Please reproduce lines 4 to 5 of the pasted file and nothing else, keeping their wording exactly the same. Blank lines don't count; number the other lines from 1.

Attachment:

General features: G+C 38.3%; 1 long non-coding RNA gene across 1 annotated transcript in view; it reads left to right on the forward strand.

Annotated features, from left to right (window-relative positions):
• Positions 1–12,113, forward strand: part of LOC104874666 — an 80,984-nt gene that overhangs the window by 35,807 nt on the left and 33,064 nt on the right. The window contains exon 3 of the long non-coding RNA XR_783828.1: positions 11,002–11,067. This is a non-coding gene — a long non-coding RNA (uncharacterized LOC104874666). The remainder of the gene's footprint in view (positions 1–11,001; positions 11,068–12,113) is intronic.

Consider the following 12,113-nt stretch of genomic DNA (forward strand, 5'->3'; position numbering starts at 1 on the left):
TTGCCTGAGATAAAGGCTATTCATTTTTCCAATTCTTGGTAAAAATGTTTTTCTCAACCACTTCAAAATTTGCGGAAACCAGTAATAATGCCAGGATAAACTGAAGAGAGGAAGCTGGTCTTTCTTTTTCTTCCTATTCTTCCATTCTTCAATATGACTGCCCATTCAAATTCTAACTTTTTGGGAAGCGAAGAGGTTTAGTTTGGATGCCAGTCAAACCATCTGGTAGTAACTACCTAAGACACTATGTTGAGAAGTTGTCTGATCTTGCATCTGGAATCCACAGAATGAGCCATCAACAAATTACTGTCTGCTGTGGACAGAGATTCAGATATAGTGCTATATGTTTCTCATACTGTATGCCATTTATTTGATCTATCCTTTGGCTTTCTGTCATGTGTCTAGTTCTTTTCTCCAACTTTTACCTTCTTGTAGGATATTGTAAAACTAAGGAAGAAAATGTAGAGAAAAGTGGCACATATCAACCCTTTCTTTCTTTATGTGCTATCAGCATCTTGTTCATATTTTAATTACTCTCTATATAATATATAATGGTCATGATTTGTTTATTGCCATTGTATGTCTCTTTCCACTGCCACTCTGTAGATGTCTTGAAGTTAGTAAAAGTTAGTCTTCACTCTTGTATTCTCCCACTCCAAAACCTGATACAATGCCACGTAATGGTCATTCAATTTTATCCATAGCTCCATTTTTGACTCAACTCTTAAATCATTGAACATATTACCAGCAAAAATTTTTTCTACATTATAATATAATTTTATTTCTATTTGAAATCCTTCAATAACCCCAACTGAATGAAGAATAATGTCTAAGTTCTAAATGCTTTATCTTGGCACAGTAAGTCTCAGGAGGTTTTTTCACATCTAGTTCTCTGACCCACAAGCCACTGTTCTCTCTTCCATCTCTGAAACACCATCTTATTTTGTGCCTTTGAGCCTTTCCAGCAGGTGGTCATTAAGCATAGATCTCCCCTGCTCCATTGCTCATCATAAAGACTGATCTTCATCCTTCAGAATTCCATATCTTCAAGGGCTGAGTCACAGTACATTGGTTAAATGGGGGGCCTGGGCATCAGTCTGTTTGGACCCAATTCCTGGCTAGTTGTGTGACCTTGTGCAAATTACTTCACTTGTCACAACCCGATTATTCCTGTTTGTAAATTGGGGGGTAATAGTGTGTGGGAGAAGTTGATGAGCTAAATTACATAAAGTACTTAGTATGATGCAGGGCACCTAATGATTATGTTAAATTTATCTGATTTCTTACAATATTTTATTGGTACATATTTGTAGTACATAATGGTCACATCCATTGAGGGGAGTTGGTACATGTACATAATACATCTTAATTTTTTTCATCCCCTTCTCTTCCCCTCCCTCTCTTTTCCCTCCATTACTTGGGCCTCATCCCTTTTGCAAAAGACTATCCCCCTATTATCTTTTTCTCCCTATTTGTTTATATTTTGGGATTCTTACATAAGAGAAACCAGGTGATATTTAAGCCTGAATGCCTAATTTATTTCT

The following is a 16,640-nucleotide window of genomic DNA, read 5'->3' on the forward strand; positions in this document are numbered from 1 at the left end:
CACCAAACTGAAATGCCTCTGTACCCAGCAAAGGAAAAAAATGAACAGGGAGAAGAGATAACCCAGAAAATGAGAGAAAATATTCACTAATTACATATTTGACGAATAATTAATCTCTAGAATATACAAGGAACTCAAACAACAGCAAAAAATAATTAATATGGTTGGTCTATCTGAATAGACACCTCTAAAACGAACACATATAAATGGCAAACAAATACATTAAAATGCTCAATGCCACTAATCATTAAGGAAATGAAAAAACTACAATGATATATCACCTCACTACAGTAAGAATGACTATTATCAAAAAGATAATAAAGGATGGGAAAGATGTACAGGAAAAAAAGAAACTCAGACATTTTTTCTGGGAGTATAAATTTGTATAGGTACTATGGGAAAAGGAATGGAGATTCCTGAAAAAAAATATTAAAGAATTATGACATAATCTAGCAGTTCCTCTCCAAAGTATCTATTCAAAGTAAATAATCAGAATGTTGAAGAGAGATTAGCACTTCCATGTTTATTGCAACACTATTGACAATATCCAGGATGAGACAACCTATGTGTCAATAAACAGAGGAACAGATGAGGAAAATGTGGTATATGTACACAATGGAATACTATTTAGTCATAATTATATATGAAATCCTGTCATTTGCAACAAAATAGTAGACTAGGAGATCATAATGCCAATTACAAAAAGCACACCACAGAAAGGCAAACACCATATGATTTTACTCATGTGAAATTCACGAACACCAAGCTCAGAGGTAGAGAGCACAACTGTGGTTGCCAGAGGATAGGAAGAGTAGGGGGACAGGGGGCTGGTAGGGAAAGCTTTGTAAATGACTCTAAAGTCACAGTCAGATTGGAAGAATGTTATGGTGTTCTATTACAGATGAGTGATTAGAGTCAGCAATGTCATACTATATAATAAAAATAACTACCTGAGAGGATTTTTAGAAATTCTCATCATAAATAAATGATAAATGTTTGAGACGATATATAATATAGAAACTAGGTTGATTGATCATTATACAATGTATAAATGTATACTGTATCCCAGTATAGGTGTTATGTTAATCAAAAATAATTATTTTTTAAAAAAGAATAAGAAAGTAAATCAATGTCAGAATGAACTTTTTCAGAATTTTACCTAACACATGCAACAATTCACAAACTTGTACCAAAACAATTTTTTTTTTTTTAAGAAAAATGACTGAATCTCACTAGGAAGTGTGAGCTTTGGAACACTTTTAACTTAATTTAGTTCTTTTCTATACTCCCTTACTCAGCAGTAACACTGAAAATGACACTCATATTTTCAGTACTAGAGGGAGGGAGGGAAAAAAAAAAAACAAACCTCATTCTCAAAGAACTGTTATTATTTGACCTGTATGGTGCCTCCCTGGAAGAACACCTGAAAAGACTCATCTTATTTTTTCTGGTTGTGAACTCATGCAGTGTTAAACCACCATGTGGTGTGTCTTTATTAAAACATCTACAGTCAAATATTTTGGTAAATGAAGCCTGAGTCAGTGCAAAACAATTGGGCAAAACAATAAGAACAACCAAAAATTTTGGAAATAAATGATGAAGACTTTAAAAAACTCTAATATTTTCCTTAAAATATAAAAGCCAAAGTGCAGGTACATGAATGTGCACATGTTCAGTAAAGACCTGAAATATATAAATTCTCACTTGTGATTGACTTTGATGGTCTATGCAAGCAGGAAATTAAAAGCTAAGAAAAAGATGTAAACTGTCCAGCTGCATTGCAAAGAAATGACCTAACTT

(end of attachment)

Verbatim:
Consider the following 12,113-nt stretch of genomic DNA (forward strand, 5'->3'; position numbering starts at 1 on the left):
TTGCCTGAGATAAAGGCTATTCATTTTTCCAATTCTTGGTAAAAATGTTTTTCTCAACCACTTCAAAATTTGCGGAAACCAGTAATAATGCCAGGATAAACTGAAGAGAGGAAGCTGGTCTTTCTTTTTCTTCCTATTCTTCCATTCTTCAATATGACTGCCCATTCAAATTCTAACTTTTTGGGAAGCGAAGAGGTTTAGTTTGGATGCCAGTCAAACCATCTGGTAGTAACTACCTAAGACACTATGTTGAGAAGTTGTCTGATCTTGCATCTGGAATCCACAGAATGAGCCATCAACAAATTACTGTCTGCTGTGGACAGAGATTCAGATATAGTGCTATATGTTTCTCATACTGTATGCCATTTATTTGATCTATCCTTTGGCTTTCTGTCATGTGTCTAGTTCTTTTCTCCAACTTTTACCTTCTTGTAGGATATTGTAAAACTAAGGAAGAAAATGTAGAGAAAAGTGGCACATATCAACCCTTTCTTTCTTTATGTGCTATCAGCATCTTGTTCATATTTTAATTACTCTCTATATAATATATAATGGTCATGATTTGTTTATTGCCATTGTATGTCTCTTTCCACTGCCACTCTGTAGATGTCTTGAAGTTAGTAAAAGTTAGTCTTCACTCTTGTATTCTCCCACTCCAAAACCTGATACAATGCCACGTAATGGTCATTCAATTTTATCCATAGCTCCATTTTTGACTCAACTCTTAAATCATTGAACATATTACCAGCAAAAATTTTTTCTACATTATAATATAATTTTATTTCTATTTGAAATCCTTCAATAACCCCAACTGAATGAAGAATAATGTCTAAGTTCTAAATGCTTTATCTTGGCACAGTAAGTCTCAGGAGGTTTTTTCACATCTAGTTCTCTGACCCACAAGCCACTGTTCTCTCTTCCATCTCTGAAACACCATCTTATTTTGTGCCTTTGAGCCTTTCCAGCAGGTGGTCATTAAGCATAGATCTCCCCTGCTCCATTGCTCATCATAAAGACTGATCTTCATCCTTCAGAATTCCATATCTTCAAGGGCTGAGTCACAGTACATTGGTTAAATGGGGGGCCTGGGCATCAGTCTGTTTGGACCCAATTCCTGGCTAGTTGTGTGACCTTGTGCAAATTACTTCACTTGTCACAACCCGATTATTCCTGTTTGTAAATTGGGGGGTAATAGTGTGTGGGAGAAGTTGATGAGCTAAATTACATAAAGTACTTAGTATGATGCAGGGCACCTAATGATTATGTTAAATTTATCTGATTTCTTACAATATTTTATTGGTACATATTTGTAGTACATAATGGTCACATCCATTGAGGGGAGTTGGTACATGTACATAATACATCTTAATTTTTTTCATCCCCTTCTCTTCCCCTCCCTCTCTTTTCCCTCCATTACTTGGGCCTCATCCCTTTTGCAAAAGACTATCCCCCTATTATCTTTTTCTCCCTATTTGTTTATATTTTGGGATTCTTACATAAGAGAAACCAGGTGATATTTAAGCCTGAATGCCTAATTTATTTCT